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Wilker & Gordon Discuss their U.S. Supreme Court Cases

September 26, 2014
At a recent legal affairs event in Portland, Tonkon Torp litigators Corbett Gordon and Steven Wilker shared their experiences of arguing before the U.S. Supreme Court. Hosted by the U.S. District Court of Oregon Historical Society, the event was titled “Behind the Curtain: Inside the U.S. Supreme Court” and featured presentations of famous cases by legal professionals in Oregon.
Corbett presented Albertsons, Inc. v. Hallie Kirkingburg, one of four cases the Court took up in 1999 to settle areas of dispute among the Circuit Courts of Appeal regarding interpretations of the Americans with Disabilities Act. She represented Albertsons, which won with a unanimous 9-0 vote by the Justices. “We had prevailed on summary judgment at the District Court,” Corbett explains. “The 9th Circuit reversed and remanded the case to the District Court with instructions that would surely have put a driver who could only see out of one eye behind the wheel, driving in interstate commerce for Albertsons. He was unwilling to settle and the company was unwilling to have him drive for it, so we petitioned the U.S. Supreme Court to hear the case.”
Steven argued Wood v. Moss, a First Amendment issue involving the balance of free speech and Presidential security. Steven (on behalf of the ACLU Foundation of Oregon) represents a group of individuals who were peacefully demonstrating on a public sidewalk in Jacksonville, Oregon during a 2004 campaign visit by President George W. Bush. Secret Service agents directed local law enforcement to move the anti-Bush demonstrators out of sight and sound of the President while permitting the President’s supporters to remain undisturbed. Arguing political viewpoint discrimination and excessive force, the case was filed in federal court in Southern Oregon in 2006. Twice, the federal agents appealed to the Ninth Circuit from rulings permitting the case to go forward. On the second appeal, Steven’s arguments prevailed at the Ninth Circuit, but the U.S. Department of Justice, representing the Secret Service agents, sought review by the U.S. Supreme Court. In May of this year, the Court ruled in favor of the agents, concluding that the existence of a plausible security rationale precluded plaintiffs from pursuing their claims that the actual reason for the agents' actions was to discriminate against plaintiffs because of the viewpoint of their speech.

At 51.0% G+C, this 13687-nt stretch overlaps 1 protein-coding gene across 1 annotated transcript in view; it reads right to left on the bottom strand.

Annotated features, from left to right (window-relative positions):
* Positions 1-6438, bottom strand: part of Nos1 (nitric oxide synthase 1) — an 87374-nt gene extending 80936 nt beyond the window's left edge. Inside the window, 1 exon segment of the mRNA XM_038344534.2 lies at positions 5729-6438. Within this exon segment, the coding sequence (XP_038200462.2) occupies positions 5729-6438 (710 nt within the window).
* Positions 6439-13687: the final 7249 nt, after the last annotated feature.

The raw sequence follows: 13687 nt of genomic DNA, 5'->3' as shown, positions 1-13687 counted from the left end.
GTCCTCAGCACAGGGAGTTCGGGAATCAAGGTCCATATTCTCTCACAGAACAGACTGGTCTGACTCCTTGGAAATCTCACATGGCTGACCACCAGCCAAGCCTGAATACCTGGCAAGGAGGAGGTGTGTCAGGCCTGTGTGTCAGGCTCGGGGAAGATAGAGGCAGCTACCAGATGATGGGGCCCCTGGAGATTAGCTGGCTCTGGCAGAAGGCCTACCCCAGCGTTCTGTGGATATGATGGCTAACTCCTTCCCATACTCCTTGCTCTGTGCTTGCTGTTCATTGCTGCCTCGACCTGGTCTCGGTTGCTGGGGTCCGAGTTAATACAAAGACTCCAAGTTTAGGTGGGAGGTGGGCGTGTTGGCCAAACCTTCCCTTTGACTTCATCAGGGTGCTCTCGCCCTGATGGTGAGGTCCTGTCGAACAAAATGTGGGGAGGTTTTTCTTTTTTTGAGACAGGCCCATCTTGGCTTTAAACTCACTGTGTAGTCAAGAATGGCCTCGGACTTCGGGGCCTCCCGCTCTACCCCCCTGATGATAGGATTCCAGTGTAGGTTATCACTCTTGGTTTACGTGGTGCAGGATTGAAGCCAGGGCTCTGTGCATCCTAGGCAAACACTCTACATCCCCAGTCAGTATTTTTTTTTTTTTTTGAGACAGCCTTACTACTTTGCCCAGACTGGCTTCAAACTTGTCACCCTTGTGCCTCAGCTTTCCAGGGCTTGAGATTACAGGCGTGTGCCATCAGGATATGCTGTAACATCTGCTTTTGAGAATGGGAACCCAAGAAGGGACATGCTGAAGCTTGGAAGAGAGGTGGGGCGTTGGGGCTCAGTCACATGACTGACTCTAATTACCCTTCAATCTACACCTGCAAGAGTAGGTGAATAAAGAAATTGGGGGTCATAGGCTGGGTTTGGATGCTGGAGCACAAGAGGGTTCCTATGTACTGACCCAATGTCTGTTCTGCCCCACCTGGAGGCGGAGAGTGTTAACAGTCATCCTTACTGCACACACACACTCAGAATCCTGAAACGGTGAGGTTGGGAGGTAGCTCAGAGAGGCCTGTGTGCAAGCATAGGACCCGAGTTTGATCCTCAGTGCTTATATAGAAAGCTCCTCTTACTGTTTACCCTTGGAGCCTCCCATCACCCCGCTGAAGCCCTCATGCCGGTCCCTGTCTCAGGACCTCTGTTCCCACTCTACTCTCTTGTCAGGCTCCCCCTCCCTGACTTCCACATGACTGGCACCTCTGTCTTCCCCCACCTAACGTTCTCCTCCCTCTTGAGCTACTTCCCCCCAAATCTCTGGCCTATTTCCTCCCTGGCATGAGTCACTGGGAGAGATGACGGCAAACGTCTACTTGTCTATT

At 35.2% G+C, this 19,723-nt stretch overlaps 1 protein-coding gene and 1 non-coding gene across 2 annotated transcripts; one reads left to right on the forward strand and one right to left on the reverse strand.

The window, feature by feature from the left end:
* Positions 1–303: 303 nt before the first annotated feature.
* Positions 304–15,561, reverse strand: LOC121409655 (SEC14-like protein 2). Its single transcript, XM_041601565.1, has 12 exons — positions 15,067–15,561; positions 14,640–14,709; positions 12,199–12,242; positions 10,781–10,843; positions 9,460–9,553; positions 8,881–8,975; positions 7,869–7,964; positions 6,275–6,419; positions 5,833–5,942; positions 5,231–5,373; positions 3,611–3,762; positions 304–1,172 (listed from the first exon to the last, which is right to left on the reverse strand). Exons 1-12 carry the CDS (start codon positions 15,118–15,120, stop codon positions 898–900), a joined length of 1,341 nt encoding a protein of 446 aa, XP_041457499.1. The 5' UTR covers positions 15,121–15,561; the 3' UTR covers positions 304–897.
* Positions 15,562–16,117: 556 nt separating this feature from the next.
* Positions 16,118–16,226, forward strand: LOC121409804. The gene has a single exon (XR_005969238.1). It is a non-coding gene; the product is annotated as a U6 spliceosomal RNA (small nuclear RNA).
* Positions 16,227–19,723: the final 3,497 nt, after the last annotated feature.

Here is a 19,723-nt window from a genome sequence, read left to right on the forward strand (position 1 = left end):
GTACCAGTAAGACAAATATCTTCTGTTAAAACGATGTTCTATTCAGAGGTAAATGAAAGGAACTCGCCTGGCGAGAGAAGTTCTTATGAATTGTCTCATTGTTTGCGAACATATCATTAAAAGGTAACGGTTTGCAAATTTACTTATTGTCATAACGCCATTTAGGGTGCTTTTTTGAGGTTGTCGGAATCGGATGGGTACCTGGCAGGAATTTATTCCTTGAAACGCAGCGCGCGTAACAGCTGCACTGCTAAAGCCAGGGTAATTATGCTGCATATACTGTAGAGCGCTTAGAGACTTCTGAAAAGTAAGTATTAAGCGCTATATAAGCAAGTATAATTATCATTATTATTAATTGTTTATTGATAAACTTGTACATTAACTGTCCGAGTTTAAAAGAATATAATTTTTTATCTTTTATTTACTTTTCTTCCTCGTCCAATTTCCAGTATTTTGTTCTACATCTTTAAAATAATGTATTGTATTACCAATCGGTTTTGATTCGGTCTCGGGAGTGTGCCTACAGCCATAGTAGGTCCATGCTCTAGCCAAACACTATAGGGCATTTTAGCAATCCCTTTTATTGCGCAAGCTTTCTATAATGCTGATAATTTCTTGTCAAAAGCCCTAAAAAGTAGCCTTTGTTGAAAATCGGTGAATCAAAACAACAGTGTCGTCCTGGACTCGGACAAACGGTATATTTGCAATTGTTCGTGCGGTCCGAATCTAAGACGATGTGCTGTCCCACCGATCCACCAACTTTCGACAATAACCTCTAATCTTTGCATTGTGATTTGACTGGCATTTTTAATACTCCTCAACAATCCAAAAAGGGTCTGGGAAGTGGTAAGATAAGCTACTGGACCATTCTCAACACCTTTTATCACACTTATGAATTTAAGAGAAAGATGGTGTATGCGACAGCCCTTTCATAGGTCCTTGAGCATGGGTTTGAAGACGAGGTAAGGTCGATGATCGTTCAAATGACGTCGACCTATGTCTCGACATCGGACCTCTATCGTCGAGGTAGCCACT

Corbett has more than three decades of experience representing private and public sector employers in traditional labor matters. She has defended employment cases before juries in state and federal courts in Oregon and Washington and successfully prevailed in client appeals in state and federal courts as well as before the U.S. Supreme Court.

In addition to his experience in civil rights and Constitutional law, Steven’s practice emphasizes financial services, media and technology law, intellectual property, information privacy & security, and complex commercial litigation. He serves on the boards of the ACLU of Oregon and the ACLU Foundation of Oregon, and is a frequent speaker on First Amendment issues.